This is a beach side bench that readys lucky, as in the lucky in "Lucky Number Slevin".
Nick Fewings

Lucky Number Slevin doesn’t quite have it.

Do you ever avoid watching a film because you think its name sounds dumb? Well, that was pretty much my reasoning behind my procrastination when it came to watching Lucky Number Slevin. I was thinking of how dumb the word “Slevin” sounded, how it’s weird that the movie is said to be a crime mystery and yet the title of the film sounded almost like a joke, and I suppose I wasn’t too far off.

Lucky Number Slevin is a mind-bender. It’s a psychedelic movie about how Slevin Kelevra (Josh Hartnett) is mistaken for his friend Nick Fisher (Sam Jaeger) and ends up in a horribly dangerous position. You see, Nick is a criminal who is regularly engaged with unpleasant people. He was involved with the baddest of the baddest, two criminal heads, one literally called “The Boss” (Morgan Freeman), and another called “The Rabbi” (Ben Kingsley). Both men just so happened to decide that they wanted to cash in on a debt that Nick owed right when Slevin decided to visit him. Slevin had a series of bad luck (getting mugged and losing his wallet, getting cheated on and kicked out of his apartment), so he wanted Nick’s help. But when he got there, Nick was no where to be found so he waited for him to return. It was a bad idea because people were hungry for someone to be Nick. Even though Slevin tried many times to prove that he wasn’t his friend, no one believed him. And just like that, he’d immediately put his life in jeopardy. Luckily, Nick’s neighbour Lindsey (Lucy Liu), decided to take on the task of helping Kelevra out of this twisted game.

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The film takes a while to get into. For one, we are introduced to the story by an unknown man (Bruce Willis) who starts spewing details about a random story to Fisher at a station of some sort. He speaks so softly, so slurred, it’s difficult to understand what he’s saying so I actually had to pause, turn on subtitles and rewatch his monologue. Of course, that meant that his speech didn’t impress the intensity and curiosity it was meant to inspire. Moments like that are frequent so, what I’m saying is, blasting the volume on your laptop won’t be enough, you’ll need subtitles if you really want to catch a lot of what the characters are saying, to catch the details.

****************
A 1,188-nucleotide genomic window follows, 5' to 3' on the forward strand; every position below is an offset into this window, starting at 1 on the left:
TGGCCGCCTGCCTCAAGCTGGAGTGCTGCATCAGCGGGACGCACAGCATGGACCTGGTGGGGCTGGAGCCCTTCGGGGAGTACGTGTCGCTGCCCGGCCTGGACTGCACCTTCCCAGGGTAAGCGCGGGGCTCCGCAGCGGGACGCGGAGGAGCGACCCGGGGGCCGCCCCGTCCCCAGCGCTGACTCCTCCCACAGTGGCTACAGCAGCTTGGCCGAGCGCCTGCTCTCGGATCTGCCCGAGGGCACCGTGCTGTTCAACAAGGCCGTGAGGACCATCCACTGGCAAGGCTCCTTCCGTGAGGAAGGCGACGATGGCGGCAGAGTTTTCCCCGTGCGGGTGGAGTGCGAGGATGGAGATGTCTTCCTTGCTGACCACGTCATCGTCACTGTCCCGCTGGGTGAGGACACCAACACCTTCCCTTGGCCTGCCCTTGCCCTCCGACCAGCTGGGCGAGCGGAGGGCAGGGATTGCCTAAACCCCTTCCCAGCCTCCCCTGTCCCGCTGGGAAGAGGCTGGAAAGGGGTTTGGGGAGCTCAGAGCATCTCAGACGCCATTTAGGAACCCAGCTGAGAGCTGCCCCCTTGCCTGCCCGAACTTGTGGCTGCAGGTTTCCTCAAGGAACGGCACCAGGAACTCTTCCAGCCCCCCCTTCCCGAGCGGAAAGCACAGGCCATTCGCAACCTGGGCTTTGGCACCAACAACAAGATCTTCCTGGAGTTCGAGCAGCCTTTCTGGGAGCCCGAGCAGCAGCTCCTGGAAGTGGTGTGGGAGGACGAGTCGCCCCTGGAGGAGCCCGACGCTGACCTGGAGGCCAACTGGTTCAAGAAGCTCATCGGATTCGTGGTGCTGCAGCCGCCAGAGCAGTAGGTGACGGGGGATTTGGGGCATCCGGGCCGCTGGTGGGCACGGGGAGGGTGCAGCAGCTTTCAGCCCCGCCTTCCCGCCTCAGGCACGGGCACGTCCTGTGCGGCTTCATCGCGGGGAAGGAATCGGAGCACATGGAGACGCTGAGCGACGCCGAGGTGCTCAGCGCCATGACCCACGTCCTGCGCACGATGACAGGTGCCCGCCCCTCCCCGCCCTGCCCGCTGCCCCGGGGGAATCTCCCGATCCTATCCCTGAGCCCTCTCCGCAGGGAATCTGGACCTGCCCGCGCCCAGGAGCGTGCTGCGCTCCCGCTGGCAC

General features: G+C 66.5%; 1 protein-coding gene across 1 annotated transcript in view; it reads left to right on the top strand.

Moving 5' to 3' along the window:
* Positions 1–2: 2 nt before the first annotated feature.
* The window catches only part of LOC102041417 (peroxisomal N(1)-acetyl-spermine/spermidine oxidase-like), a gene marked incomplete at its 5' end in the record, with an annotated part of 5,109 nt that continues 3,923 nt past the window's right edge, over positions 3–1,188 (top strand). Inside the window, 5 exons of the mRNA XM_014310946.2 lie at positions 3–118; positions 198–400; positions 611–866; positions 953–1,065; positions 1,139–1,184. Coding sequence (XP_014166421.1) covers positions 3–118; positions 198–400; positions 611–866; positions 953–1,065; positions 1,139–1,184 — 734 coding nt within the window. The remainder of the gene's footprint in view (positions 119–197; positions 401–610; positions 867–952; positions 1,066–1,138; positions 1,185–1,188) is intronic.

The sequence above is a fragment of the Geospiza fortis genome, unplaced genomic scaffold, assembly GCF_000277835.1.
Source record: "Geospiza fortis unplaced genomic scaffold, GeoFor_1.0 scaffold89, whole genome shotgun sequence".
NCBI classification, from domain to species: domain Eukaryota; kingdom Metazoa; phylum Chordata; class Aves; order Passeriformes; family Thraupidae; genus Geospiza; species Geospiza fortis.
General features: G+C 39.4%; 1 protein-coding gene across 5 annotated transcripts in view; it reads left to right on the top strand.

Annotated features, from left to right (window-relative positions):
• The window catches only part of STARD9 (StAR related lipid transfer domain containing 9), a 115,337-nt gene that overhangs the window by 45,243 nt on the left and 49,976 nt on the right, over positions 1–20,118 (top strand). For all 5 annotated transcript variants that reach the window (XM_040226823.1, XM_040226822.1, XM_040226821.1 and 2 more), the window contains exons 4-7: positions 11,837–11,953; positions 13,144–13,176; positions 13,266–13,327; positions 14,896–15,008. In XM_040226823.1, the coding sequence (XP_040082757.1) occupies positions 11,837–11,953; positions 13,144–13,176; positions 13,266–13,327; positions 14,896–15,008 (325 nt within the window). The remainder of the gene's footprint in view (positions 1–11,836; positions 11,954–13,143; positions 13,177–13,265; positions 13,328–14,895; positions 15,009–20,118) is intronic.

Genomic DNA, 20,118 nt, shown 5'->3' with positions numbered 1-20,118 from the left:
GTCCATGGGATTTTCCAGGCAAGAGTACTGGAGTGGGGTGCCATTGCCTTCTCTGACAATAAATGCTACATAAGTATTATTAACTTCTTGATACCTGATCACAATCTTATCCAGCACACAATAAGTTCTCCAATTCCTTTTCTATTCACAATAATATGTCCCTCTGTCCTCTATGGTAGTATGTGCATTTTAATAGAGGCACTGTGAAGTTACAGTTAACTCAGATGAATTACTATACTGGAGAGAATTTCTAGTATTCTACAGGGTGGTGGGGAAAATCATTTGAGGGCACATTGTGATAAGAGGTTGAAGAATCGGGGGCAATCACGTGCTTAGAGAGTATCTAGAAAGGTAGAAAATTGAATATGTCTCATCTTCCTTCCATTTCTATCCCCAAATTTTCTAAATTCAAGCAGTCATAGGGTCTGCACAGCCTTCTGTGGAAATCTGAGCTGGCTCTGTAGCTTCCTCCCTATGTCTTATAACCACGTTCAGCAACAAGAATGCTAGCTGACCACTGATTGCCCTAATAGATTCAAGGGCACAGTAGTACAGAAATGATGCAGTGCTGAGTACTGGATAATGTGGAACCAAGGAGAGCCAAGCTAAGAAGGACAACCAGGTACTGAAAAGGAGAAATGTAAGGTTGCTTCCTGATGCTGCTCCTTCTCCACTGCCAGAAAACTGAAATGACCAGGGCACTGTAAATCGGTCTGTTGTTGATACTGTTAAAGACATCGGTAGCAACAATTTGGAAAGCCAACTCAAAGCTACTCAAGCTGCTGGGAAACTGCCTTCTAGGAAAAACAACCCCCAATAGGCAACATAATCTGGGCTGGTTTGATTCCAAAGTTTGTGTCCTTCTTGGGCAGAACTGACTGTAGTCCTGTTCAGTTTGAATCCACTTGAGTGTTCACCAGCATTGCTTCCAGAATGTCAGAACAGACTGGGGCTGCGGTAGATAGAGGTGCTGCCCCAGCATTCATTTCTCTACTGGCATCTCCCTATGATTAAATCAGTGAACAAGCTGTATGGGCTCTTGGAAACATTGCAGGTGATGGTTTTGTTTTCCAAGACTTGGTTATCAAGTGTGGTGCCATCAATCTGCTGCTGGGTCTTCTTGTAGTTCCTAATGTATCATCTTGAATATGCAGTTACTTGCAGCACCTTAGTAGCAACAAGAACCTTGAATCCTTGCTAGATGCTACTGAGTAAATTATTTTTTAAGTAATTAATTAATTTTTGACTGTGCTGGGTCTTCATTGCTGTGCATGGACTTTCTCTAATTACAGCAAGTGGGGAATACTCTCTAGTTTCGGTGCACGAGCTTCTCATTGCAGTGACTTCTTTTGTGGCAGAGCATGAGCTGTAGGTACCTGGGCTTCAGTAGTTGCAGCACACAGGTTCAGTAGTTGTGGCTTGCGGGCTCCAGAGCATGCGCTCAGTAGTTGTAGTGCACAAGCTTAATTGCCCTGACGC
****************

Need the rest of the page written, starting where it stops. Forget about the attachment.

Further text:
Despite this, the film was entertaining mainly because of how staggering it was. The storyline was arranged like a comic book or like a Choose Your Own Adventure novel, with events strangely sliced together. There is a sense of gravity that is maintained almost entirely throughout the film, which is created by the ominous music and focused shots, pauses, and use of silence. All these storytelling tools create a bizarre atmosphere that sets the foundation for what’s supposed to be a complex puzzle but the assumption of humor throughout the story overshadows this cool effect. In any case, it makes the odd air of the film appealing because every character is peculiar, especially Kelevra.

The problem is, I don’t think that the film was meant to impress such a hazy aftershock. The dark tone of the film suggests that although screen writer Jason Smilovic likely wanted viewers to feel like they had seen something cool, a brazen and clever crime story, much like say Match Point or better yet, Wicker Park (also directed by Paul McGuigan), he lost his direction. Truthfully, I only decided to watch Lucky Number Slevin after remembering the totally underrated power of Wicker Park. It was a fantastic mystery. The plot was so striking I decided to give another McGuigan film a try but unfortunately, Lucky Number Slevin doesn’t quite have it.

It’s missing something. Maybe a more inventive conclusion, a more meaningful role for Lindsey than she was given, more mystery or at least a surprise for the avid thriller watcher. But, it was too predictable and far too light and easy to untangle. I feel that Lindsey’s enigmatic energy was the key to maintaining a sense of bewilderment. Had she been made to play a larger role in Slevin’s story, to make the sense of perplexity pronounced, the story could have been astonishing. Instead though, the ending felt lacklustre because of how easy it adheres to the status quo. And so, the resolution felt straightforward; anyone watching could have imagined how it would progress. It’s too bad.

After a long, and flat development, when I had finally reached the ending, and came to understand, like Kelevra’s quirky personality, I had hoped for a memorable finish. But Smilovic wrapped up his riddle with such a lame loop that was so unnecessary. Albeit sweet, it did nothing to add or change the defeated position of the film. It only made me pause and wonder why anyone would put themselves in the position that Lindsey did. And so, like Lindsey, the film feels random and careless.

Lucky Number Slevin is tolerable, a whole lot of whatever. I certainty won’t remember it tomorrow or maybe even a week from now, but it’s not terrible. Of course, with big name actors like Bruce Willis, Josh Hartnett, Ben Kingsley, Morgan Freeman, and Lucy Liu, all in one film together, anyone would expect something spectacular. In this case though the star cast was somewhat squandered which was a disappointment, but it wasn’t a total waste. At least I was mildly entertained, so there’s that.

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